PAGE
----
Has a policy for reporting substandard and falsified (SF) medicines in countries in scope of the Index in less than ten days. Novartis has a policy for reporting SF medicines to both national health authorities and the WHO within seven days. The policy classifies incidents following categories according to the impact or potential impact and degree of severity, which may enable faster action.
Donates in response to expressed need and monitors delivery. Novartis has public policies and supply processes in place to ensure ad hoc donations are carried out rapidly in response to expressed need, and it shows evidence of monitoring the delivery of donations to recipient organisations.
Publicly commits to the achievement of elimination, eradication or control goals in two structured donation programmes for neglected tropical diseases or malaria. In one programme, Novartis publicly commits itself to contributing to the elimination of leprosy by donating the combination of clofazimine (Lamprene®), dapsone (Dapsone) and rifampicin (Rimactane®) from 2000 to 2025 in 83 countries in scope of the Index.
All companies were assessed based on information that was valid in the latest period of analysis (ending at 31 May 2022). This data was either submitted by companies, found in the public domain or was accessible through other sources.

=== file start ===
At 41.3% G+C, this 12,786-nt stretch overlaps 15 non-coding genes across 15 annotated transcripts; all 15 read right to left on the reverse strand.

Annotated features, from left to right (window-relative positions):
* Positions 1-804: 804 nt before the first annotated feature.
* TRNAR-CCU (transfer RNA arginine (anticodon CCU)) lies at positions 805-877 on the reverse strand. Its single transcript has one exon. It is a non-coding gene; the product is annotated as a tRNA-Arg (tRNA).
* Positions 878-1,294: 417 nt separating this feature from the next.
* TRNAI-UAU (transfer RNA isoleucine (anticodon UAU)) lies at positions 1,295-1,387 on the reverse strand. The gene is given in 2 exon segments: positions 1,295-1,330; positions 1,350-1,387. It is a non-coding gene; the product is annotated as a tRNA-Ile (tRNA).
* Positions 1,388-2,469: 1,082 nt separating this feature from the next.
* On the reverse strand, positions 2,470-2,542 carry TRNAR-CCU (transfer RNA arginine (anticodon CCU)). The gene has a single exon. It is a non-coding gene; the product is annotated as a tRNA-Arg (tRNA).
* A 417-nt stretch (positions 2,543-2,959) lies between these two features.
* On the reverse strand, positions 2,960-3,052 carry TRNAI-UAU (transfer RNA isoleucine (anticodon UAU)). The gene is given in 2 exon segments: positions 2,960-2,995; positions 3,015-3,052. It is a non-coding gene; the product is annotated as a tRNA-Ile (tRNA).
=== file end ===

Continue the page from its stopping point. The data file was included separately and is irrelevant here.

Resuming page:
The term LMICs is used to denote all low- and middle-income countries in scope of the Index, except when analysing companies’ access strategies where the use of LMIC refers to lower-middle income countries as per the World Bank income groups classification. Likewise, the terms LIC and UMIC refer to low income countries and upper-middle income countries.
*50 diseases and 243 product gaps in scope have been established as a priority by global health stakeholders. For other diseases, the Index used a set of criteria to determine which projects in the pipeline offer a clear public health benefit to patients in LMICs. Only projects in the clinical phase of development were included for this analysis.
**Neglected tropical diseases, while also communicable, are highlighted separately throughout the Index.
***Other includes projects that have a technical lifecycle and projects that follow a different development cycle (e.g. diagnostics).
†Products included in the analysis were selected using a set of criteria determined by stakeholder consensus.
‡Other includes vector control products.